• Wang Jianlin attends a press conference for the ppening af a Wanda movie park.

Wang Jianlin attends a press conference for the ppening af a Wanda movie park. (Photo : Getty Images)

China's Wang Jianlin, the richest Chinese as named by Forbes, entreated President-elect Donald Trump, saying the government of both countries should "leave entertainment industry alone" and there should be "no war" on the international trade.

Wang's message was reportedly transmitted to Trump through the Film Association of the United States' chairman.

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Wang also reminded Trump that China is the primary market for films in English language. However, he cautioned that although American movies are famous in China, there are indications that the present trends are treading toward increasing preference for local movies.

Domestic movies reportedly center on emotions and relationship that are more preferred by Chinese over superheroes movies "enhanced by special effects," according to Wang.

"If China were to retaliate it would be bad for both parties so I don't want to see that scenario materializing," said Wang during the World Economic Forum held in Davos, Switzerland.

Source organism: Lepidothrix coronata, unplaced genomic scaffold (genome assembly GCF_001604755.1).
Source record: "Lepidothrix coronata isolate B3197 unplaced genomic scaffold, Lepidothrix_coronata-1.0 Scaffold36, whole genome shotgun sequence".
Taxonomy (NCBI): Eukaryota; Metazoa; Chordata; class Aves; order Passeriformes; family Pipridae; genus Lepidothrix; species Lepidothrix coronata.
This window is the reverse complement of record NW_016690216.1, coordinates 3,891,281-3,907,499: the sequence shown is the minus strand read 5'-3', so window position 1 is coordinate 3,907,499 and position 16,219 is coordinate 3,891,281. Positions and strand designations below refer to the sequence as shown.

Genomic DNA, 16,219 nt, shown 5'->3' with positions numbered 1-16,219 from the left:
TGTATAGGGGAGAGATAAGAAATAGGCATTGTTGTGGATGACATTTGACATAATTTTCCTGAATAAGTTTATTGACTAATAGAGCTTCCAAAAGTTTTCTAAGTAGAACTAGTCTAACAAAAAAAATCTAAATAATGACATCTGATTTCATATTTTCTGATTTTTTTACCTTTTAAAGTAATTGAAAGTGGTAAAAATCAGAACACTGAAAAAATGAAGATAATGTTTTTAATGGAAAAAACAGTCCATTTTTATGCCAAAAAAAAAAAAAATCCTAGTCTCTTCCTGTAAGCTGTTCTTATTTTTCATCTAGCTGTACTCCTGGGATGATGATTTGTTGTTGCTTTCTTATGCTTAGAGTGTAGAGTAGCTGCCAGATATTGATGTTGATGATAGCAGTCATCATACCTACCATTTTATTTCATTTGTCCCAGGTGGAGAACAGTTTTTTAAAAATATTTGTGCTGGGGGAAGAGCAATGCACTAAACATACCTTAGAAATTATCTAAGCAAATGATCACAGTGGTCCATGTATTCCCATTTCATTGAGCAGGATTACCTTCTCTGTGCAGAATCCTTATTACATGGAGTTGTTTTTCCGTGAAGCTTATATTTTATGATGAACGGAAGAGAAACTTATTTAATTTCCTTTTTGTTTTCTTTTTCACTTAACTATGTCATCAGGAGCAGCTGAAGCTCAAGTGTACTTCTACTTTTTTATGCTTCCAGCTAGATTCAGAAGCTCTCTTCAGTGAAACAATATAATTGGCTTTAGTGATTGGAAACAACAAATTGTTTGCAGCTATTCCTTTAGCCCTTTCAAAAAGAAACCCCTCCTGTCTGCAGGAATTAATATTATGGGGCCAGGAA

Wang, who according to Forbes has a net worth approximately $33 billion, has been named as China's richest for three times in the last four years.

He said that should both governments impose restrictions on the entertainment industry, both countries would be on the losing end.

His team has sent a letter to proper parties in the United States to pursue their cause. And although no restrictions have been imposed yet by the U.S on entertainment industry, Wang said a congressman announced letters were sent indicating a probe into alleged "control of entertainment.

"That would be a step back. That would be about protectionism emerging in the U.S.," Wang was quoted as saying by CNBC.

"If Hollywood wants to take up a large market share, they need to learn how to cater to Chinese tastes, not just those super-people," he continued.

China is not the only Asian country in whose citizens have a growing preference over local produced movies. Wang said the same thing is happening in Japan, Korea and India.